Michelle Bailat-Jones

Writer, Translator, Reader

Once in awhile a book comes along that sends me into a tailspin and I find myself putting off writing about it – mainly because I worry that anything I write couldn’t possibly do it justice. The easy thing to do would be to say – read this book, come back when you’re finished and then let’s talk. It’s that kind of book. It wants to be discussed.


I do not usually read science fiction. It just isn’t my thing. But when Ann from Table Talk, whose impeccable judgment I trust completely, recommended Mary Doria Russell’s novel The Sparrow, I went and got myself a copy right away. I believe Ann said the book was a revelation for her at the time she read it and that was certainly enough to get me interested. I love the idea that a single book can change the way we understand or think about the world. Literature is just that powerful.


The Sparrow is about Jesuit priests and space travel. A young scientist discovers radio waves from another planet which turn out to be music. He reveals his discovery to his closest friends, one of whom happens to be a Jesuit priest and linguistics expert named Emilio, and suddenly the Jesuits are funding a research expedition to get to the planet and see if they can make contact.


The novel is written in such a way, however, that you know from the very beginning the expedition was a failure. Eight people (four priests, four civilians) were sent, and only one has returned – Emilio. He is close to death when he arrives back on earth. All of the other travelers were killed somehow and Emilio was found by the rescue team working in a brothel. He also seems to have killed a child from the alien planet.


The Sparrow takes on a staggering number of philosophical questions – about religious faith and humanity, about definitions of sentient life and forms of social structure. It explores biological determinism, racism and political theory. And yet it is also a clearly-written story about friendship, love and adventure which takes place in a richly-imagined alien world.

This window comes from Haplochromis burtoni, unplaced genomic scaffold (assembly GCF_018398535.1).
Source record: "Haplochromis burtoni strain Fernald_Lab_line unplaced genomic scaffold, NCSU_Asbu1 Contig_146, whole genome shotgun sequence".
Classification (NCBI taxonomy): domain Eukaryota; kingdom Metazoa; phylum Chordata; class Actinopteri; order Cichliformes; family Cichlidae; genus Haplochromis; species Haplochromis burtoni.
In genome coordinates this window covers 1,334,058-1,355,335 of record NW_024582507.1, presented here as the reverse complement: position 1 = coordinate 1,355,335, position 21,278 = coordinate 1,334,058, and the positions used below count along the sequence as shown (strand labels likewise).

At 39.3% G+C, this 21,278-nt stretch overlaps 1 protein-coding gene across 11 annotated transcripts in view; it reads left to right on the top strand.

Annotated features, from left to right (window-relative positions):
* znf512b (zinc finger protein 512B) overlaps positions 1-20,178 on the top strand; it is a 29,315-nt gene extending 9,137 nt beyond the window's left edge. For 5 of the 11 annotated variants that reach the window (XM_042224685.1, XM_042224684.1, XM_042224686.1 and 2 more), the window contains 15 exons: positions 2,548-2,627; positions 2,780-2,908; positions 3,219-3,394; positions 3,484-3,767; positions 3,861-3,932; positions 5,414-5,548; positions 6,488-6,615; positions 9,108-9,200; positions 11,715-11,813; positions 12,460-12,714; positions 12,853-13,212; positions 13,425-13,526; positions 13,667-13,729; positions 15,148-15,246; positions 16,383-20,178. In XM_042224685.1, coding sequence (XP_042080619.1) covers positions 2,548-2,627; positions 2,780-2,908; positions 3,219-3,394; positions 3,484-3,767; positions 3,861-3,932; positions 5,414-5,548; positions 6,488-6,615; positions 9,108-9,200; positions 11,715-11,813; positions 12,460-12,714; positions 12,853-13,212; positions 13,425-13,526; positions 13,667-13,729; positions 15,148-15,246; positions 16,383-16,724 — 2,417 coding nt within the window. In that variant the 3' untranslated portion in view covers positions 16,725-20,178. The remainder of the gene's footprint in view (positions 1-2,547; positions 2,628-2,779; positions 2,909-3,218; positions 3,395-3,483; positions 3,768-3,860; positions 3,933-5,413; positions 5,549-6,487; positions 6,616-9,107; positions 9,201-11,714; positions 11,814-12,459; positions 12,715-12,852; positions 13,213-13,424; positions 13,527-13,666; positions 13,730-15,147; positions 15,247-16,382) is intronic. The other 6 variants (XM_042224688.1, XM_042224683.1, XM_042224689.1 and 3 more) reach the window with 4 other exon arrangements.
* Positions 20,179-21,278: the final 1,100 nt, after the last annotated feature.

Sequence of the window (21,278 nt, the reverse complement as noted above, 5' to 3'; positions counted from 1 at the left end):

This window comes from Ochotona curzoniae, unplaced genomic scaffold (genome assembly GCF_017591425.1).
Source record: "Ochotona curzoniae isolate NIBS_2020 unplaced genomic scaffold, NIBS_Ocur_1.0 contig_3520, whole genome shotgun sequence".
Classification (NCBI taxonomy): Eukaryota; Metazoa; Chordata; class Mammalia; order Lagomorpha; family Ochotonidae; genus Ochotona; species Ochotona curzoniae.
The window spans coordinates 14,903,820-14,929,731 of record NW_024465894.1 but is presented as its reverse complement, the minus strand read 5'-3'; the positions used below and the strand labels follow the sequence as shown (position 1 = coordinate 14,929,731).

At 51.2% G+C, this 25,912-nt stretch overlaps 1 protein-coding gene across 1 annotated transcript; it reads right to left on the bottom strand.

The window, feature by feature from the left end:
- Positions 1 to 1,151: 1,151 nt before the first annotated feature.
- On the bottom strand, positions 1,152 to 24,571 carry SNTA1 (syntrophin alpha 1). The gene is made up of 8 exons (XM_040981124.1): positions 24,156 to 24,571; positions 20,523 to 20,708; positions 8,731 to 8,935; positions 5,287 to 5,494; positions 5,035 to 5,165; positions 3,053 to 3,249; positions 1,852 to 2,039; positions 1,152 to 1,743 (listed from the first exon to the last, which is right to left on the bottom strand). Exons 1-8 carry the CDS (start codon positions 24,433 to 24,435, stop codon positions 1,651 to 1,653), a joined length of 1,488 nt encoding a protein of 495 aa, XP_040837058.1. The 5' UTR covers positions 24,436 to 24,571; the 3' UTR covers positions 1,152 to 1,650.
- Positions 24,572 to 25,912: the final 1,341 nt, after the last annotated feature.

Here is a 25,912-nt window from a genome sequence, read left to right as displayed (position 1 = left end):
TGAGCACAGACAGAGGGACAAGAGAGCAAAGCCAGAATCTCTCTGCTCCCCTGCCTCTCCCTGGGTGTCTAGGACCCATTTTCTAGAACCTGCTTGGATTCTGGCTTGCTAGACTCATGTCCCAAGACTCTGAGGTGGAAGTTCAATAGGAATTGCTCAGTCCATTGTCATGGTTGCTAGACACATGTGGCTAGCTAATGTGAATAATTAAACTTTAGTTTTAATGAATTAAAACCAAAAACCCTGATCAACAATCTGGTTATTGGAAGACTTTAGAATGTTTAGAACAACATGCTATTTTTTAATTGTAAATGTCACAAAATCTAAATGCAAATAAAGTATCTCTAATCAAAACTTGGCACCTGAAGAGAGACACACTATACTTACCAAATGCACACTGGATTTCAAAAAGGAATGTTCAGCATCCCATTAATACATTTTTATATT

Highlights for me included the novel’s discussion about clerical celibacy, questions about assumptions/prejudices we might make with regard to other sentient beings, and the book’s investigation of a different and difficult-to-understand socio-political system. Also, The Sparrow looks at the idea of influence. What happens when a theoretically more-developed culture comes in contact with a theoretically less-developed culture? And who gets to decide what “developed” means?


It is hard to pinpoint a central question in The Sparrow but one which became very important for me by the end of the novel was a theological one – if we accept that God is good, how do we accept that He allows horrible things to happen? This paradox, I think, is fundamental to any exploration of faith. If we believe that a higher power has worked to put together or is fundamental to some kind of architecture – biological or moral – then we can’t help but be interested in understanding how that higher power is involved when the architecture breaks down.


Perhaps there are tons of science fiction novels with a similar preoccupation and since I don’t read them I’ve missed out until now, but I can’t help feeling this novel was unique. Russell’s prose is straightforward and her ideas complicated – an effective combination for a novel with so much going on.




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